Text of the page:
His played regularly, and his career started to revive. On May 13 he scored on a right-footed shot from about 23 yards in a 1-1 draw against Heidenheim, preventing Greuther Fuerth from getting demoted to Germany’s third tier.

“One of the best seasons for me personally,” he said.

He understands why he couldn’t get playing time at Bayern, one of the world’s top clubs.

“At each position there were like three top stars,” he said.

Green started to play a more central role this season, one that could have more of an impact on his team.

“Ancelotti and Pep Guardiola, they always told me my best position is in the middle,” Green said. “The first games at Fuerth I started out wide, and then the last games I started in the middle. And for me personally, I think in the middle is a better position.”

Green’s contract with Stuttgart runs through 2018-19, and he’s not sure which club he’ll be with next season. He knows he can’t afford to disappear from the thoughts of coaches on both sides of the Atlantic.

“To his credit, he’s only 22 years old and he’s back here, and he did it by playing his way back in,” U.S. assistant coach John Hackworth said.

If Green becomes a first-division regular, he could become part of the American nucleus for the 2022 World Cup cycle, a roster led by Christian Pulisic that also could include midfielders Weston McKennie and Tyler Adams, and defender Matt Miazga. Among that quartet, Green is the oldest. He has three goals in eight U.S. appearances and is the only player on this week’s roster with World Cup experience.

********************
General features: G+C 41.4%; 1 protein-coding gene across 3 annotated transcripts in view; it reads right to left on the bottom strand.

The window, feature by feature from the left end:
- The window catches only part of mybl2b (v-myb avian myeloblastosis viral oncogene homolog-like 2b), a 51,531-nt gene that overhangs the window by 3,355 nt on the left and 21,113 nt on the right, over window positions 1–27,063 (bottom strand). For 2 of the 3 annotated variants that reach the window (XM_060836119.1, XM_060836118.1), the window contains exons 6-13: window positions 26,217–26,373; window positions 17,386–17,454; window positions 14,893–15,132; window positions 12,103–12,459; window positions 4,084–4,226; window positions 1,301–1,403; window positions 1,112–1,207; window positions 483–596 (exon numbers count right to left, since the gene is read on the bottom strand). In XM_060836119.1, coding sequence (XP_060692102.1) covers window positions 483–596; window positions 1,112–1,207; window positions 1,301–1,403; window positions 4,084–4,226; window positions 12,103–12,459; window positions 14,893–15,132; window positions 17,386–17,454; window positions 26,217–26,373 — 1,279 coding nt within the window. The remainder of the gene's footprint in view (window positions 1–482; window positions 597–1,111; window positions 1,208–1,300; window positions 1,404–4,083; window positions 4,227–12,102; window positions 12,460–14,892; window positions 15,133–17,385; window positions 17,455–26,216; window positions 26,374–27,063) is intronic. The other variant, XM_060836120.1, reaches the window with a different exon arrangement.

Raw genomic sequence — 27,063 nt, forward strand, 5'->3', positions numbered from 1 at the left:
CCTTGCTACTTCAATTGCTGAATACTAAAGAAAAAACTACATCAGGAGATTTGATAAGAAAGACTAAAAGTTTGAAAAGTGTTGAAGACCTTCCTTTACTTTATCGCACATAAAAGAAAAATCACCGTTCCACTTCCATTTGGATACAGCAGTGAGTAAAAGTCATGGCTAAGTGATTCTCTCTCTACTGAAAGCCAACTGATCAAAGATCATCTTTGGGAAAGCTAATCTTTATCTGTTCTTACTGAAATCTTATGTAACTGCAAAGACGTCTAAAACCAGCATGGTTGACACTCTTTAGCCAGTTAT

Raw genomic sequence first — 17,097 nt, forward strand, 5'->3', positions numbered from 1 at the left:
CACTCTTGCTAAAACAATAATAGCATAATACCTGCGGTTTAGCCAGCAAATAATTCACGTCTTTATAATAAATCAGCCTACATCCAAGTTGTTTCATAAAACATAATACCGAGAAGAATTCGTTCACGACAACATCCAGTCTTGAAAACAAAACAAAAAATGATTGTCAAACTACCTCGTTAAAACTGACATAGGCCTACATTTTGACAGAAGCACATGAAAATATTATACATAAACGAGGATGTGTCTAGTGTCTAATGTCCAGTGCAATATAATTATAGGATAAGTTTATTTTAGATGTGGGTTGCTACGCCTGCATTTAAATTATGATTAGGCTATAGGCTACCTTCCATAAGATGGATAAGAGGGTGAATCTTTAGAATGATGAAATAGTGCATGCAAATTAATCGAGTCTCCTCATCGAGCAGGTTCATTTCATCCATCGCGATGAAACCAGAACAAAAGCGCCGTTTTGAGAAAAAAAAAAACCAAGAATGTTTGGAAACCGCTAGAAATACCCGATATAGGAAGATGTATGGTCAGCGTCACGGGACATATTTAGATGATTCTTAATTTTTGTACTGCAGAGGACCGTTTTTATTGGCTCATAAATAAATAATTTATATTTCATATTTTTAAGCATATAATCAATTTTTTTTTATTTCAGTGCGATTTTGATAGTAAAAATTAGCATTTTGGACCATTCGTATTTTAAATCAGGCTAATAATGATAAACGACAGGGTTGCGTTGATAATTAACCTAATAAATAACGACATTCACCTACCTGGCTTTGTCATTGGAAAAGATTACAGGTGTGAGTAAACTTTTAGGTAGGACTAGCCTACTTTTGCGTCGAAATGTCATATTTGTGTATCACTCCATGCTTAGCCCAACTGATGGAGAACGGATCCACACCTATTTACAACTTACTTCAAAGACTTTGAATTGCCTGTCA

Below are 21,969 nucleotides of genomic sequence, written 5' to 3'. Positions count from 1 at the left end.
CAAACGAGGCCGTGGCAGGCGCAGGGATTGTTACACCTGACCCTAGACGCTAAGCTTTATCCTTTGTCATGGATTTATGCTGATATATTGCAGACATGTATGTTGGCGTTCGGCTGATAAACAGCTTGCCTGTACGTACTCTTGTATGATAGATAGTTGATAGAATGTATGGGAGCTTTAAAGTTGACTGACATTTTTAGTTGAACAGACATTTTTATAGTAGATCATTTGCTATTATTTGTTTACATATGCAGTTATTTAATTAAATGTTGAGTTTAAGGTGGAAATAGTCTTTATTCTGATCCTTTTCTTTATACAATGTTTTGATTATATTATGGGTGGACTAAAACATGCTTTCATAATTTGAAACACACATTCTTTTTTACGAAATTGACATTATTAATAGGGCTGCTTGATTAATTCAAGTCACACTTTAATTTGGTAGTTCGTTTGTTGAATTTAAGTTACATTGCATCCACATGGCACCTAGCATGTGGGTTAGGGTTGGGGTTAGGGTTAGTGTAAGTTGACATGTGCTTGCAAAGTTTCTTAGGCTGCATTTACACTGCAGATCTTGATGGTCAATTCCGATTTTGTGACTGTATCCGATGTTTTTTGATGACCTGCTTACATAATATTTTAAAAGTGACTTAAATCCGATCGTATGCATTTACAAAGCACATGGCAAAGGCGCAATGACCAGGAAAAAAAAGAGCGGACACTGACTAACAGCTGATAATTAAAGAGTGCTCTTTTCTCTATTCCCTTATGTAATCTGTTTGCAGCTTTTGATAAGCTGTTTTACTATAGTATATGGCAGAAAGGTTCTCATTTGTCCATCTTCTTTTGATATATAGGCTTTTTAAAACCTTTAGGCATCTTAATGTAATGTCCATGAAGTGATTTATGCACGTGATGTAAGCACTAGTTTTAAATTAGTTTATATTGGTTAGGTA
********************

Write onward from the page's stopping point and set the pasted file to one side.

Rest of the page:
“I’d like to see his personality sort of emerge,” Sarachan said. “He’s a quiet kid.”

Green had a hard time believing the U.S. failed to qualify for next month’s World Cup. Given the time difference, he didn’t stay up to watch the match in Trinidad. He figured he’d find out happy news in the morning.

“I took a look at my phone: I couldn’t believe it,” he said. “I thought it was a joke.”

Notes: The U.S. will play Mexico in an exhibition on Sept. 11 at Nashville, Tennessee, the second of what likely will be two home matches during the international fixture period.

Europa League preview: Arsenal, Chelsea debut; Red Bull Derby (of sorts)

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The Europa League group stage begins Thursday, with two London giants taking part in a relatively unfamiliar competition.

[ MORE: Full Europa League schedule ]

Both Arsenal and Chelsea have played in the tournament finals in recent years, but for the most part are Champions League mainstays.

This season, however, it’s the UEL leading one to Greece and the other to a visit from a Ukrainian side.

Both are involved in our five matches to monitor amongst the 48-team field on Day 1.